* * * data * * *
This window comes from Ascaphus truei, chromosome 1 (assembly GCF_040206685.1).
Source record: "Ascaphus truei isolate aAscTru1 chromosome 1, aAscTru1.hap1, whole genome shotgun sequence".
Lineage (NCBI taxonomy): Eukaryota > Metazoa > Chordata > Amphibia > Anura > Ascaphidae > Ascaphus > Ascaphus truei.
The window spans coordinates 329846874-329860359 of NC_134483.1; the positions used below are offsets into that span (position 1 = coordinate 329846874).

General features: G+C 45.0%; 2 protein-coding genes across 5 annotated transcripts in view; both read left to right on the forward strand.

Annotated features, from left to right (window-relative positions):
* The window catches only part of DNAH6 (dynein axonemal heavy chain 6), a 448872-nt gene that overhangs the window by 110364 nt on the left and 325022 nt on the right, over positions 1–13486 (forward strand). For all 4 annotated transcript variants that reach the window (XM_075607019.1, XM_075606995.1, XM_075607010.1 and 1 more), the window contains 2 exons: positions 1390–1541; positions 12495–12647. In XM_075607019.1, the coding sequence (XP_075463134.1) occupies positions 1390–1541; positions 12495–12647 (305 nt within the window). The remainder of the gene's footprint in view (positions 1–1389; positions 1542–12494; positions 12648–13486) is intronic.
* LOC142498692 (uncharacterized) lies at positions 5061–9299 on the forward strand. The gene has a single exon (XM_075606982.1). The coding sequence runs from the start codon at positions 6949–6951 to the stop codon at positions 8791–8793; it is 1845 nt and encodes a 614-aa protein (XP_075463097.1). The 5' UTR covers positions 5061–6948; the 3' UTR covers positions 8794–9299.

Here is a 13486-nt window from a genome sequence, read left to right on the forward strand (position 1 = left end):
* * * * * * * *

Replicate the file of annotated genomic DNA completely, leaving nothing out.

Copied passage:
This window comes from Ascaphus truei, chromosome 1 (assembly GCF_040206685.1).
Source record: "Ascaphus truei isolate aAscTru1 chromosome 1, aAscTru1.hap1, whole genome shotgun sequence".
Lineage (NCBI taxonomy): Eukaryota > Metazoa > Chordata > Amphibia > Anura > Ascaphidae > Ascaphus > Ascaphus truei.
The window spans coordinates 329846874-329860359 of NC_134483.1; the positions used below are offsets into that span (position 1 = coordinate 329846874).

General features: G+C 45.0%; 2 protein-coding genes across 5 annotated transcripts in view; both read left to right on the forward strand.

Annotated features, from left to right (window-relative positions):
* The window catches only part of DNAH6 (dynein axonemal heavy chain 6), a 448872-nt gene that overhangs the window by 110364 nt on the left and 325022 nt on the right, over positions 1–13486 (forward strand). For all 4 annotated transcript variants that reach the window (XM_075607019.1, XM_075606995.1, XM_075607010.1 and 1 more), the window contains 2 exons: positions 1390–1541; positions 12495–12647. In XM_075607019.1, the coding sequence (XP_075463134.1) occupies positions 1390–1541; positions 12495–12647 (305 nt within the window). The remainder of the gene's footprint in view (positions 1–1389; positions 1542–12494; positions 12648–13486) is intronic.
* LOC142498692 (uncharacterized) lies at positions 5061–9299 on the forward strand. The gene has a single exon (XM_075606982.1). The coding sequence runs from the start codon at positions 6949–6951 to the stop codon at positions 8791–8793; it is 1845 nt and encodes a 614-aa protein (XP_075463097.1). The 5' UTR covers positions 5061–6948; the 3' UTR covers positions 8794–9299.

Here is a 13486-nt window from a genome sequence, read left to right on the forward strand (position 1 = left end):